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$1.2 Billion In Prepa, Public And Municipal Finance Bond Issues

GDB Puts Best Face On Debt-Rating Downgrade


June 6, 2002
Copyright © 2002 CARIBBEAN BUSINESS. All Rights Reserved.

After a respite of several months, the government of Puerto Rico is returning to the bond market with a vengeance this month, scheduling three issues totaling $1.2 billion.

The fresh round of activity includes $300 million in debt refinancing by the Puerto Rico Electric Power Authority (Prepa), a $500 million issue by the Government Development Bank’s (GDB) Public Finance Corp., and a $400 million issue by the GDB’s Municipal Finance Agency.

Given the favorable interest rate scenario for the Prepa refinancing, that transaction is predicted to result in $15 million in savings to the agency. The issue, which is scheduled to go to market next week, is expected to receive an A- rating from Standard & Poor’s and a Baa1 rating from Moody’s. Goldman Sachs and FirstBank are its co-leaders.

Meanwhile, UBS PaineWebber Puerto Rico will be the lead manager for the $500 million Public Finance Corp. (PFC) issue. Popular Securities and Santander Securities will serve as senior managers. Standard & Poor’s and Moody’s are anticipated to give the PFC issue ratings of A- and Baa3, respectively.

Rounding out the action is the $400 million Municipal Finance Agency issue, the proceeds of which will be used to fund municipal infrastructure projects islandwide. Bank of America and Oriental Financial Group are the lead managers for the issue. Popular Securities and Morgan Stanley are also participating as co-managers.

Downgrade doesn’t impact, has bright side

GDB Executive Vice President and Treasurer Hector Mendez dismissed concerns that Standard & Poor’s (S&P) downgrading of Puerto Rico’s debt rating from A to A- would put a damper on the new round of Commonwealth bond issues.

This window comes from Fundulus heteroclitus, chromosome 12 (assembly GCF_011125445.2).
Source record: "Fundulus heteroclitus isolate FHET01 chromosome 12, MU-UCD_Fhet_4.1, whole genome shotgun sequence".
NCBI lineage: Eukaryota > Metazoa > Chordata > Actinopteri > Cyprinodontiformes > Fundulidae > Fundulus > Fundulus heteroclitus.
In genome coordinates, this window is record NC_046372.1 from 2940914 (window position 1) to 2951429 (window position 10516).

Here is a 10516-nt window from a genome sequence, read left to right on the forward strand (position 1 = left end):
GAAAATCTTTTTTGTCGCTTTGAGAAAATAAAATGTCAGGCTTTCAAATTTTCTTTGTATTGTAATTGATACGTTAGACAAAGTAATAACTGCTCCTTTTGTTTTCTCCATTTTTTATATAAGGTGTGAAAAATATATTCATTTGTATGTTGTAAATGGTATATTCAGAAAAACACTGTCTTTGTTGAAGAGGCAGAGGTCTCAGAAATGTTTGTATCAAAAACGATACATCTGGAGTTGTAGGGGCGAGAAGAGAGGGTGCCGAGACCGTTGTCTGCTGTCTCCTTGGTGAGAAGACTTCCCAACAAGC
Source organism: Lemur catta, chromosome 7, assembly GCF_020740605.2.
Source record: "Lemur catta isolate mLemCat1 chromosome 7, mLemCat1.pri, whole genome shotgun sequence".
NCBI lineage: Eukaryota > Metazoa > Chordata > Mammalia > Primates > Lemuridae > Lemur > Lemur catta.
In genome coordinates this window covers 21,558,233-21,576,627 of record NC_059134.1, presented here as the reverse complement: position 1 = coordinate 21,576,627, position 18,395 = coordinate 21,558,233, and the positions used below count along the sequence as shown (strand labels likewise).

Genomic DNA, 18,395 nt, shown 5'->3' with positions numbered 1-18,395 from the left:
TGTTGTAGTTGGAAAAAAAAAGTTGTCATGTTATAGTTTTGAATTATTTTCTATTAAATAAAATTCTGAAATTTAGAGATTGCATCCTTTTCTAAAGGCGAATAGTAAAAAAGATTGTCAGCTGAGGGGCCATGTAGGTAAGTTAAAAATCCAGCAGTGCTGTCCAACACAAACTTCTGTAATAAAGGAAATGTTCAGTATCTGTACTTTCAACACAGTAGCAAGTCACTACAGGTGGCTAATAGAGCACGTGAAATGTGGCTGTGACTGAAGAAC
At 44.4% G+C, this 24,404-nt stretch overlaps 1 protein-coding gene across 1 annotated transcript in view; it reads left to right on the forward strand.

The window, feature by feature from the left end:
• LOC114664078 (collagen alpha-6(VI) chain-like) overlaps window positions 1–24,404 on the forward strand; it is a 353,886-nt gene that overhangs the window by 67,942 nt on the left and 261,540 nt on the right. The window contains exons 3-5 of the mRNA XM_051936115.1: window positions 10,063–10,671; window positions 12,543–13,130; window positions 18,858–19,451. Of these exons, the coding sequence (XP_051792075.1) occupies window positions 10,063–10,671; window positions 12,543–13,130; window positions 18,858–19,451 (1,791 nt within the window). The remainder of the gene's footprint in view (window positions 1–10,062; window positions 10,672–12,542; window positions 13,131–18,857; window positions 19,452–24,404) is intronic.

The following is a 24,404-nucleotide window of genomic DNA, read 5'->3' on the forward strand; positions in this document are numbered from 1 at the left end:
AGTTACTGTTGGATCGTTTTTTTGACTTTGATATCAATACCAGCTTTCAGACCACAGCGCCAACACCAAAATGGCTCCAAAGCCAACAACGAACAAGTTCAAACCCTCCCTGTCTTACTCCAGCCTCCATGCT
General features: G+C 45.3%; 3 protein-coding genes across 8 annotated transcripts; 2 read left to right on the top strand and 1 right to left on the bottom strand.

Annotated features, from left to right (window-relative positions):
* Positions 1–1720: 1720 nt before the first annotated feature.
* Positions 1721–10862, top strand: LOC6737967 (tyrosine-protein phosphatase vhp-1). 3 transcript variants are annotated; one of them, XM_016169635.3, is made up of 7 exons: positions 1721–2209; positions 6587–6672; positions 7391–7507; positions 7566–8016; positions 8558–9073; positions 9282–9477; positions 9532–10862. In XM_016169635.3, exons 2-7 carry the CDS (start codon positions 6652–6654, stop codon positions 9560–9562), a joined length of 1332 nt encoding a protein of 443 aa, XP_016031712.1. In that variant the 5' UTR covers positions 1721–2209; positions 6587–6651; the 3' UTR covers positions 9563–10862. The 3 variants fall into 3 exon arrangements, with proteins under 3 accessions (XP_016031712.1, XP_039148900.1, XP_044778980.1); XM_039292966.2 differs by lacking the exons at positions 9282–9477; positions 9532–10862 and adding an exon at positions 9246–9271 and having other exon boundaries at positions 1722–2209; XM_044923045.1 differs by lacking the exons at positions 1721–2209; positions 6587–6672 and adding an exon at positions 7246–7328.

"We fully expect to see oversubscription once again," Mendez told CARIBBEAN BUSINESS, referring to the series of oversubscribed Commonwealth bond issues during the latter part of 2001 and early this year.

The bright side of the S&P downgrade, Mendez said, was that it brought with it the removal of the previous CreditWatch with negative outlook. S&P announced with the downgrade that the outlook now is stable.

"It’s like when a hurricane is headed your way," Mendez explained. "It hits you, but after it passes the sky over the horizon starts to clear up." In its downgrade report, S&P indicated that the Commonwealth’s now stable outlook is based on expectations of balanced operations in fiscal year (FY) 2003 and of a gradual economic recovery.

According to S&P, the downgrade decision was based in large measure on the Commonwealth’s use of deficit financing and back loading of debt to eliminate "a large, accumulated operating deficit," including the deficit financing used to close the FY 2001 revenue gap.

In Mendez’ view, the downgrading of the debt rating was debatable given the steady improvement of the GDB’s capitalization and liquidity. He explained that S&P officials insisted, however, on linking the GDB and the financial health of the Commonwealth government as a whole in making their decision.

This Caribbean Business article appears courtesy of Casiano Communications.
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